To dedicate Pvt. Byron S. Hite headstone

More than a century after the death of his great-great grandfather, Richard Hite Robbins of Galva, Kan., sat at his ancestor's grave, as members of the Elijah Gates Camp No. 570 held a headstone dedication service Saturday afternoon at Elmwood Cemetery in Mexico.
Pvt. Byron S. Hite was born April 16, 1837, in Frederick County, Va., the second child of Phillip A. and Mary (Wilson) Hite. In 1858, he moved by himself to Callaway County. The following year, on Nov. 3, 1859, he married Virginia Allen of Callaway County, daughter of James D. Allen and Sarah Smith.
Hite was a Confederate Civil War Army soldier, who died in 1892. He was shot at least three times, but survived the war to become a prominent businessman in Mexico. Hite invented and patented the Hite Heat Fender.
The headstone dedication service – held in Hite's honor – drew several Elijah Gates Camp members dressed in period clothing, local educators, out-of-town visitors and other spectators – more than his great-great grandson said he had ever expected. The headstone was obtained through the Veteran's Department and placed between the tombstones of this wife, daughter and sons.
"I discovered Mr. Hite while doing research on Civil War veterans in Callaway County, and I discovered that Mr. Hite had never had a headstone even though he was a veteran," said Kevin Wenzel, quartermaster Elijah Gates Camp No. 570.
"These men deserve these stones. It doesn't really make a whole lot of difference what side of the war they were on, race or creed, they fought for what they thought was an honorable situation, and after it was all over they made their life and went on about their way."
Elijah Gates Camp No. 570 also did a service dedication for the Lillard Brothers, two area African American soldiers, who are also interred in Elmwood.
"After Hite was shot, he did survive and was kept at a fort in Rolla, and then taken to the Gratiot Street Prison in St. Louis. He was brought back to Callaway County and put on trial for stealing a few horses, some bridles and other equipment before leaving with Col. Joseph Porter. He was found guilty and sent back to the prison and one night was able to spirit himself away," Wenzel said as he briefly detailed the soldier's life.
He came back in late 1865 and was farming in 1870, and not long after that he developed the Hite Heat Fender and moved to Mexico in late 1870s and started manufacturing that device here.
"He did very well and was able to retire at age 58 in 1889. Upon his retirement, he moved to Kansas City. He built a new house there on Seventh Street, which still stands, and I've taken pictures of it," Wenzel said. "He met his demise unfortunately one morning, in trying to eradicate his chicken coop of lice. The ensuing blast, after he had painted down the walls with gasoline and then lit a plate full of sulfur, ignited the whole building."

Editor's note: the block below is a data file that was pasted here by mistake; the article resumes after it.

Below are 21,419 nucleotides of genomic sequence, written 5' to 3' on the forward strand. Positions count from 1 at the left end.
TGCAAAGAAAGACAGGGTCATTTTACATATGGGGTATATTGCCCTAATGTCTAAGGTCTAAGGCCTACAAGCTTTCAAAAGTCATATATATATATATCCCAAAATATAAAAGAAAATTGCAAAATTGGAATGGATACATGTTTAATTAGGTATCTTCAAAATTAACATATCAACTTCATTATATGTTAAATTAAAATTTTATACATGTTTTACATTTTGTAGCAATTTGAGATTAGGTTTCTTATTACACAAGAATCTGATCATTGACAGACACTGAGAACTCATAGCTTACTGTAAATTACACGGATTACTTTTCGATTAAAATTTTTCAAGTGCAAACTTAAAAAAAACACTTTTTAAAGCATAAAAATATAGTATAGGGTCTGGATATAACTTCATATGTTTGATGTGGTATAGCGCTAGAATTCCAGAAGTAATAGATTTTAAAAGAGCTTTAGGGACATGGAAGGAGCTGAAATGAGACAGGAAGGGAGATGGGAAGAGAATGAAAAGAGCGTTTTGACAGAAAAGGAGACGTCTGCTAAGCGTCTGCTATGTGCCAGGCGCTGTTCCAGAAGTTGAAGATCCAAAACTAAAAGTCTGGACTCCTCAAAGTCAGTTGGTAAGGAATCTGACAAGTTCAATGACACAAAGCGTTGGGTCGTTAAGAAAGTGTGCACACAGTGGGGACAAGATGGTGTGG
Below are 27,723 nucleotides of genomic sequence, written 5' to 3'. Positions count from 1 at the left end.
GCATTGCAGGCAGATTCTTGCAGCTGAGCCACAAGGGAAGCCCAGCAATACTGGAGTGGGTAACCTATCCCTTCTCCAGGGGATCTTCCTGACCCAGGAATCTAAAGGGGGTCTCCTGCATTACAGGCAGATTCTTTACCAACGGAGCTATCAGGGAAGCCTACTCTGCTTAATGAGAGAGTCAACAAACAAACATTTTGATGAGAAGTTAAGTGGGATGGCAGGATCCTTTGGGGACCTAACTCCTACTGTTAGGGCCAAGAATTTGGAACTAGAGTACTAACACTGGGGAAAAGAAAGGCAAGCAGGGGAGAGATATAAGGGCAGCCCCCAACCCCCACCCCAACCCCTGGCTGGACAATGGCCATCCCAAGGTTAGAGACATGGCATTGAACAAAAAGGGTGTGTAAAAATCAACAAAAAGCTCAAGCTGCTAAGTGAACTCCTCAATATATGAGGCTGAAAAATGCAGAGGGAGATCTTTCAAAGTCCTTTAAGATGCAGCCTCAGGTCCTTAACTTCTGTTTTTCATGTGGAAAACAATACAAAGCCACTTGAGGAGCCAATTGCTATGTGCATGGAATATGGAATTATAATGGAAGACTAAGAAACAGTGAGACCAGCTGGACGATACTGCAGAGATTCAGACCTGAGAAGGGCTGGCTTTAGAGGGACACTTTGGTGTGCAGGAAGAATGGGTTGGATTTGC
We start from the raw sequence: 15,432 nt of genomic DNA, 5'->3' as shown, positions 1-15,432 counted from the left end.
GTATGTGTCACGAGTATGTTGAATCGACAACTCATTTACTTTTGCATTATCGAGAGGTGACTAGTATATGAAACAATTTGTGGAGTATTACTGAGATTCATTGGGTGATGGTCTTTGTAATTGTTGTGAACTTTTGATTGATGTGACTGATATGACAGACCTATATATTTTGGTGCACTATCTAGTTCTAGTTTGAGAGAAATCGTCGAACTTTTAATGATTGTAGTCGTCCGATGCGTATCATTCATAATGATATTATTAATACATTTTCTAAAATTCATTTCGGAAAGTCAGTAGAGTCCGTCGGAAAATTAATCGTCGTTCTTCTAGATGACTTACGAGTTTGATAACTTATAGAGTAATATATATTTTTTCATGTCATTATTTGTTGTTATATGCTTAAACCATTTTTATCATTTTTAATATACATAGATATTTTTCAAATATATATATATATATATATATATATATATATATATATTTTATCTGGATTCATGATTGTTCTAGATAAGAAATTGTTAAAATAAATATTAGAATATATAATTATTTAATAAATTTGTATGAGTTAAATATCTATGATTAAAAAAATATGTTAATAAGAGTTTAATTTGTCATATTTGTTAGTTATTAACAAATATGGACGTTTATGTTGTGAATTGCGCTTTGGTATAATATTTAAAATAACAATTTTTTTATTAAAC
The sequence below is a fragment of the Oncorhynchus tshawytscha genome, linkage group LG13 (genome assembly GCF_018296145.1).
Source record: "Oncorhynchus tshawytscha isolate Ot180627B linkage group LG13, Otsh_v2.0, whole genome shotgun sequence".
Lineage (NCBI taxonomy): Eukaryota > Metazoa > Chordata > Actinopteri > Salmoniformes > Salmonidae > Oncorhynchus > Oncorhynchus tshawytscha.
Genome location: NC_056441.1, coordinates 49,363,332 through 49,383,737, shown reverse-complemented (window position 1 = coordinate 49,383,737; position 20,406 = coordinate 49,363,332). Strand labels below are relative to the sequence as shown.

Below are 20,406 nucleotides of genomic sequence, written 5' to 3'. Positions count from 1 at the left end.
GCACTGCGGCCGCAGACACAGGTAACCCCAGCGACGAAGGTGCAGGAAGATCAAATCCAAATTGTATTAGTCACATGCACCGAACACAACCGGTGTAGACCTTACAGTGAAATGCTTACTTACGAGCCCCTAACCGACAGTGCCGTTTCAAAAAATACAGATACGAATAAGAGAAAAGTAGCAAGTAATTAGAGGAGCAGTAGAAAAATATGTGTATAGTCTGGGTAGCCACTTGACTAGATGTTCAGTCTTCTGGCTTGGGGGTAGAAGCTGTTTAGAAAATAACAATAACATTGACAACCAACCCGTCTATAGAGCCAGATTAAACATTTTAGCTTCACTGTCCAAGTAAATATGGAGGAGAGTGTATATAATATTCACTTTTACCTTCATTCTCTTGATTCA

Wenzel said it has been told that the "roof blew 20 feet into the neighbor's yard."
Hite was burned to death and one of his son's was also slightly burned, but recovered. After Hite's body was recovered, the family loaded him on the Wabash Railroad and brought him back to Elmwood Cemetery, where he was interred. There were already three of his children buried there. His wife later joined him in 1892.
"Hite had a rather unfortunate demise. That was part of what intrigued me about the story," Wenzel said. He encourages everyone to trace and cherish their family roots. "It's worth knowing."
Robbins agrees.
"It's amazing to see all these people and all the effort that went into this ceremony today. It's an honor and I'm grateful that I could be here representing the family," Robbins said, following the ceremony. He said he had heard stories about his great-great grandfather, but that Wenzel had also filled in a lot he didn't know. "I call him the foremost expert on the life and times of Byron Hite. His efforts have been unbelievable in tracing this kind of history."
Wenzel said he found Robbins on, and that he had been working on the project at least six months before last weekend's ceremony. They contacted Robbins in March and told him of the ceremony being planned.
Robbins said what is left of the Hite branch is now living in central Arizona. He is the middle child with an older sister and younger brother. During the ceremony, the Elijah Gates Camp No. 570 presented Robbins with the flag that draped his headstone. Robbins plans to display it in memory of his great-great grandfather.